The Annual Performance Report for the period under review highlights a number of different indicators reflecting improvements in judicial independence. This should be applauded because so delicate and so critical is the independence of the justice system that it must be defended by all who cherish the rule of law. It is for this reason that Development Partners welcomed assurances [from the Honourable Minister of Justice] that the sanctity of courts and the safety of judicial officers will be protected. We call on all people, including members of JLOS institutions, to submit to the due processes of the law. I would like to take this opportunity to reiterate an observation pertaining to the policy framework for independence of the judiciary. We, as do members of JLOS we have interacted with, firmly believe that enactment of the Administration of Justice Bill would greatly strengthen judicial independence. Honourable Minister for Justice, we welcomed your intimation that the Administration of Justice Bill would be sent to Parliament before the end of October 2016.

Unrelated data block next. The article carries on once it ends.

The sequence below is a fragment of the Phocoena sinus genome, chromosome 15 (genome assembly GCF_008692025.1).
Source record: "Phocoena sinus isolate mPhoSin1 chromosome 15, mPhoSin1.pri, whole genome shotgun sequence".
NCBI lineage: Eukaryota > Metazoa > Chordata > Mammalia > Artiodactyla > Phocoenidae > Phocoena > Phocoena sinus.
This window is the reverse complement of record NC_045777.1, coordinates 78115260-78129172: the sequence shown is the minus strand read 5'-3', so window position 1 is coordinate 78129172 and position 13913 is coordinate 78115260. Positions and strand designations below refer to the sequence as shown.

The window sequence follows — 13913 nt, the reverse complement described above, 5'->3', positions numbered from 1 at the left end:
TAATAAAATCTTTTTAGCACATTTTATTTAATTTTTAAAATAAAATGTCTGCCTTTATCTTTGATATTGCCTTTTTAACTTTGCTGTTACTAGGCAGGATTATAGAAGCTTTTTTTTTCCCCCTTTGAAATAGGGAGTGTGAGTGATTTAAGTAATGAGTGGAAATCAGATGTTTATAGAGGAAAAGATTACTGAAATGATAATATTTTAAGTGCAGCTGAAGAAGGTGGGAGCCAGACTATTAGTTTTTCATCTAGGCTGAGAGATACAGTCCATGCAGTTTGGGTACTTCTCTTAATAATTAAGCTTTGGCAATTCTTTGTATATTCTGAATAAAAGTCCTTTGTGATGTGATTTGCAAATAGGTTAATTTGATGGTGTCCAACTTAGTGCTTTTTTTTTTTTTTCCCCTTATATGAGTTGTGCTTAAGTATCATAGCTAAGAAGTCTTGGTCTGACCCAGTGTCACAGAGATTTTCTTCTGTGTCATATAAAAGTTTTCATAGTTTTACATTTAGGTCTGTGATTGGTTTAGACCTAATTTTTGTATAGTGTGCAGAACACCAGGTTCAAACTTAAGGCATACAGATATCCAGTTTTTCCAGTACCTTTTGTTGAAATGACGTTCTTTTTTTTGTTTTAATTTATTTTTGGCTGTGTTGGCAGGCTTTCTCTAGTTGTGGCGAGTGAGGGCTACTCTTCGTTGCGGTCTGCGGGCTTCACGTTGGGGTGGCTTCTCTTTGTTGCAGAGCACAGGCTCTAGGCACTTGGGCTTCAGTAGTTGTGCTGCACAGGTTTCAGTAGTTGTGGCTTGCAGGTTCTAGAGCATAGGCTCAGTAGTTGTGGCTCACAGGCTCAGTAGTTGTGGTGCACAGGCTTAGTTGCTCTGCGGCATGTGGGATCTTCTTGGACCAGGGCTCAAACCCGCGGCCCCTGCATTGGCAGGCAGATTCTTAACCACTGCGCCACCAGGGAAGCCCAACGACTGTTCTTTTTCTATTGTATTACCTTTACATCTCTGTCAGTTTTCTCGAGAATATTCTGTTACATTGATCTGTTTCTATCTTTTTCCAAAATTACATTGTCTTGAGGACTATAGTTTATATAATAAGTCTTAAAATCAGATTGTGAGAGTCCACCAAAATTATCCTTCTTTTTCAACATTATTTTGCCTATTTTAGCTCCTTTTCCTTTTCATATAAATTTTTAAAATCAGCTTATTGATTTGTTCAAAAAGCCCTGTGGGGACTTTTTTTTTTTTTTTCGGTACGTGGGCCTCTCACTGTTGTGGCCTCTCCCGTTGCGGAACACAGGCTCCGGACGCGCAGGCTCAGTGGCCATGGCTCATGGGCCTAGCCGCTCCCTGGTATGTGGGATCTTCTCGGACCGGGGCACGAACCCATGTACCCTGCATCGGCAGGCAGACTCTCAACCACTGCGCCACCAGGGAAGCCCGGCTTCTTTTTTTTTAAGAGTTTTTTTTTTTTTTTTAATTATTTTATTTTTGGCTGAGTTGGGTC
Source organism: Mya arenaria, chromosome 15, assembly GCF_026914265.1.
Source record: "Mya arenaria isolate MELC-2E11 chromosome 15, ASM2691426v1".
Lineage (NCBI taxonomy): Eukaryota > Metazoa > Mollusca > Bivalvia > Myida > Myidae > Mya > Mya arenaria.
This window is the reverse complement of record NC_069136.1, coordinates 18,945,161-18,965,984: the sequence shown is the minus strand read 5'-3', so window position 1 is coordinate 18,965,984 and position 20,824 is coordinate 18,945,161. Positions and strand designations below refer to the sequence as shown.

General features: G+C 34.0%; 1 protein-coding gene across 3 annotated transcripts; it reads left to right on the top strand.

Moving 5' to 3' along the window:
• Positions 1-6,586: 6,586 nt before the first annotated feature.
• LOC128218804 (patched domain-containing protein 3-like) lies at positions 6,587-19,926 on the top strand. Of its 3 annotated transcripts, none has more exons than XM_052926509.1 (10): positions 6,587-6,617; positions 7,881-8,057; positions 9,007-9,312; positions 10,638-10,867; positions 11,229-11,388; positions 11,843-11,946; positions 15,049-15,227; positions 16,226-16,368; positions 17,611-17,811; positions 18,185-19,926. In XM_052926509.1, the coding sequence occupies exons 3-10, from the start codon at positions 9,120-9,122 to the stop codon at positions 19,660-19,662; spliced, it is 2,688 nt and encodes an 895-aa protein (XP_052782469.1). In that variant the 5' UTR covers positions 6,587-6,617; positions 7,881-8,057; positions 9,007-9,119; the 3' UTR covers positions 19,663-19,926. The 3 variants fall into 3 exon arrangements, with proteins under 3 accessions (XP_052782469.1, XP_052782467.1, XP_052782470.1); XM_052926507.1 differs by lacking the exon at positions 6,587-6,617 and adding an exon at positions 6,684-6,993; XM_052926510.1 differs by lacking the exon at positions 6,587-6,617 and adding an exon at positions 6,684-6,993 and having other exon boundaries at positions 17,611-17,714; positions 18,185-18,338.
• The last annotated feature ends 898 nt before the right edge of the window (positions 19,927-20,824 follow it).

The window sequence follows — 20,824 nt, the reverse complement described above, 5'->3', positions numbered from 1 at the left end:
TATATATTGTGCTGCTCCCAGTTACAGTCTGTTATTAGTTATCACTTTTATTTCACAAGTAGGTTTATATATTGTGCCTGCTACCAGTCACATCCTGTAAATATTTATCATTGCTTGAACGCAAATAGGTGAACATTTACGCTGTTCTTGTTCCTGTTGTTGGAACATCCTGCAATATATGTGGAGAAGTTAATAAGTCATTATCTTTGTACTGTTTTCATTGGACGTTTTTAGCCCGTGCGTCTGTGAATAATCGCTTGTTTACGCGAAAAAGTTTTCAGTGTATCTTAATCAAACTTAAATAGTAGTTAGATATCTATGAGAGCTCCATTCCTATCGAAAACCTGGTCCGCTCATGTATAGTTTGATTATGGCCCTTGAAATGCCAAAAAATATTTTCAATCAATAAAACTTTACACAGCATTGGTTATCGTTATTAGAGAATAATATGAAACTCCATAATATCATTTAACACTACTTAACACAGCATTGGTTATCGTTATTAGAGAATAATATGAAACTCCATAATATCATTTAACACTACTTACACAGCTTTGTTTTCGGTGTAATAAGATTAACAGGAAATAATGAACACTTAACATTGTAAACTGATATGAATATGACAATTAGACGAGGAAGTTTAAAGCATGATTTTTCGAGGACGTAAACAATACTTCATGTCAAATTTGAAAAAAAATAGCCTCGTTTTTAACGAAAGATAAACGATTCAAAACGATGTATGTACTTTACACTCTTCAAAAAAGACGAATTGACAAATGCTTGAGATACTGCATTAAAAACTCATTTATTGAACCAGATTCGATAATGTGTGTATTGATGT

As it is with other sectors of the country, various reports acknowledge that the sector faces serious challenges of corruption. If we did not highlight this challenge, we would not qualify as your true friends. While significant increases have been registered in public confidence in JLOS institutions from 26% (in 2012) to 48% (currently), in level of public satisfaction from 59% to 72% and in the disposal of cases and internal disciplinary mechanisms to fight corruption, corruption still remains a problem at all levels of the justice chain – at investigations, when applying for "free" police bond or court bail, at sanctioning of files, and with files disappearing or not being cause listed without inducements.